Developer

Improve workflow with monitors best suited for programmers and designers

Although 1080p and 4K screens are well-suited for media consumption and casual users, pros need more screen real estate. These are some display options for programmers and designers.

flexscanev2730qeizo121814.jpg
Image: EIZO

For digital professionals, the tools of the trade — IDEs, as well as document and photo editors — are vital to productivity. Unfortunately, most of these programs are poorly suited to a single 16:9 monitor. This often prompts multiple monitor setups, usually with complicated driver and OS support, as well as introducing an ugly bezel in the middle of your workspace.

Overall, while 1080p screens are optimal for media consumption, they leave something to be desired for programmers and designers. As such, various monitor manufacturers are introducing new, unique panels aimed toward professional and enthusiast users.

An elegant replacement for the dual-monitor setup

The AOC U3477PQU is a very unique 34" monitor, with a 21:9 aspect ratio and 3440x1440 (WQHD) resolution. At a basic level, it is a great drop-in replacement for users with a dual-screen setup, though it has a variety of other features that make it an attractive option for other use cases.

First, at a hardware level, it can display inputs from two systems side-by-side, simultaneously, or place another input in a picture-in-picture display. The monitor arm also supports rotating the screen 90 degrees for a vertical orientation.

It also has RS-232 support for use in security installations — with the available screen real estate, it can adeptly handle simultaneous streaming of 16 video feeds. The U3477PQU supports HDMI, DVI Dual Link, and DisplayPort, and contains two 3 watt speakers for desktop audio. It includes a USB3 hub for ease of access.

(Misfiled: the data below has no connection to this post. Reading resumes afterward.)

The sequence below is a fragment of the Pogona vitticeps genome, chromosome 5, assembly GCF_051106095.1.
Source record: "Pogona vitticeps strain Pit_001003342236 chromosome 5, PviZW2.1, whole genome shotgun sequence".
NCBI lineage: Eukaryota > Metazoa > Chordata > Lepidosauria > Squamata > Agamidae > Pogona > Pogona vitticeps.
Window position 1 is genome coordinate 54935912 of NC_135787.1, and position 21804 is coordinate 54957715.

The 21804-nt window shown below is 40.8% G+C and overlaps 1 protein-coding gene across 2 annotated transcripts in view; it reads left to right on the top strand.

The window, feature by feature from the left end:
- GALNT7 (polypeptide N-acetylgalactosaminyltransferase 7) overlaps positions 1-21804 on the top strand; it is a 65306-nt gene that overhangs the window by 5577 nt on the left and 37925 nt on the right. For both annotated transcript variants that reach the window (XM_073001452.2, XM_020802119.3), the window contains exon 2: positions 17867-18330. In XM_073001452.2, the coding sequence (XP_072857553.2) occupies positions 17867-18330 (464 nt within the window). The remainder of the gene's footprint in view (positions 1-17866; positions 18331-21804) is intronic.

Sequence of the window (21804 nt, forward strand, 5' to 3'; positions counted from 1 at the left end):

A 1:1 monitor that is "wide all around"

The EIZO FlexScan EV2730Q is a 26.5" monitor with a unique 1:1 1920x1920 display. It is targeted to users that need a great deal of screen real estate for use cases where content is primarily vertical, such as programming with an IDE, and editing files such as text documents and spreadsheets.

EIZO notes that this design reduces unnecessary scrolling, and allows programmers to see all of their work at once. This also allows for multiple views, such as a design view and code view for editing web pages, as well as for email programs. The FlexScan EV2730Q supports DVI Dual Link and HDMI, and has two 1 watt speakers and a USB2 hub. It will be available in Q1 2015.

The option for users on a budget: turn it sideways

As noted by Mike Wehner of The Daily Dot, most computer-related tasks do not benefit from a widescreen setting, except for watching videos and playing games. He recommends simply rotating your monitor 90 degrees to make it vertical. Previously, LCD technology was not quite up to the task — viewing a monitor at anything other than the standard orientation and looking straight at it led to washed-out colors.

This advice has been a long time coming: the highly influential Xerox Alto had a vertically oriented monitor, as did the ill-fated Sony eVilla internet appliance. Modern displays and graphics cards do not have the limitations these early systems did — no performance penalty exists today for having a vertically oriented screen, and modern LCDs are well equipped to handle the task.

What about you?

With a wider variety of available options, would you buy a monitor designed for digital professionals? Or, would you prefer to simply turn your existing widescreen monitor 90 degrees for a similar effect? Let us know your opinion and what use cases you would prefer in a non-standard monitor.

About James Sanders

James Sanders is a Java programmer specializing in software as a service and thin client design, and virtualizing legacy programs for modern hardware.

Editor's Picks

Free Newsletters, In your Inbox